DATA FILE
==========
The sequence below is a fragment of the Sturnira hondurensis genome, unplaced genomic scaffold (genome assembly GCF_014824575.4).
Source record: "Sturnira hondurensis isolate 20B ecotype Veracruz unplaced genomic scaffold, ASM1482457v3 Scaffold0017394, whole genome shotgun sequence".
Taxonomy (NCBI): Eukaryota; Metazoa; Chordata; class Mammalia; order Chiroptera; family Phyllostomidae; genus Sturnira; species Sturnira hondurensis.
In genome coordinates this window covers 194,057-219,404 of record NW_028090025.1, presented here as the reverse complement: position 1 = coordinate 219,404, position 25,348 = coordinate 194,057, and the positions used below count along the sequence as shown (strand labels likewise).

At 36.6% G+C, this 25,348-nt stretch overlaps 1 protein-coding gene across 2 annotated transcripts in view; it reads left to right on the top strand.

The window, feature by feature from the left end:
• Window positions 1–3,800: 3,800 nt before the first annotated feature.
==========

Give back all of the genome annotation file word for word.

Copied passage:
The sequence below is a fragment of the Sturnira hondurensis genome, unplaced genomic scaffold (genome assembly GCF_014824575.4).
Source record: "Sturnira hondurensis isolate 20B ecotype Veracruz unplaced genomic scaffold, ASM1482457v3 Scaffold0017394, whole genome shotgun sequence".
Taxonomy (NCBI): Eukaryota; Metazoa; Chordata; class Mammalia; order Chiroptera; family Phyllostomidae; genus Sturnira; species Sturnira hondurensis.
In genome coordinates this window covers 194,057-219,404 of record NW_028090025.1, presented here as the reverse complement: position 1 = coordinate 219,404, position 25,348 = coordinate 194,057, and the positions used below count along the sequence as shown (strand labels likewise).

At 36.6% G+C, this 25,348-nt stretch overlaps 1 protein-coding gene across 2 annotated transcripts in view; it reads left to right on the top strand.

The window, feature by feature from the left end:
• Window positions 1–3,800: 3,800 nt before the first annotated feature.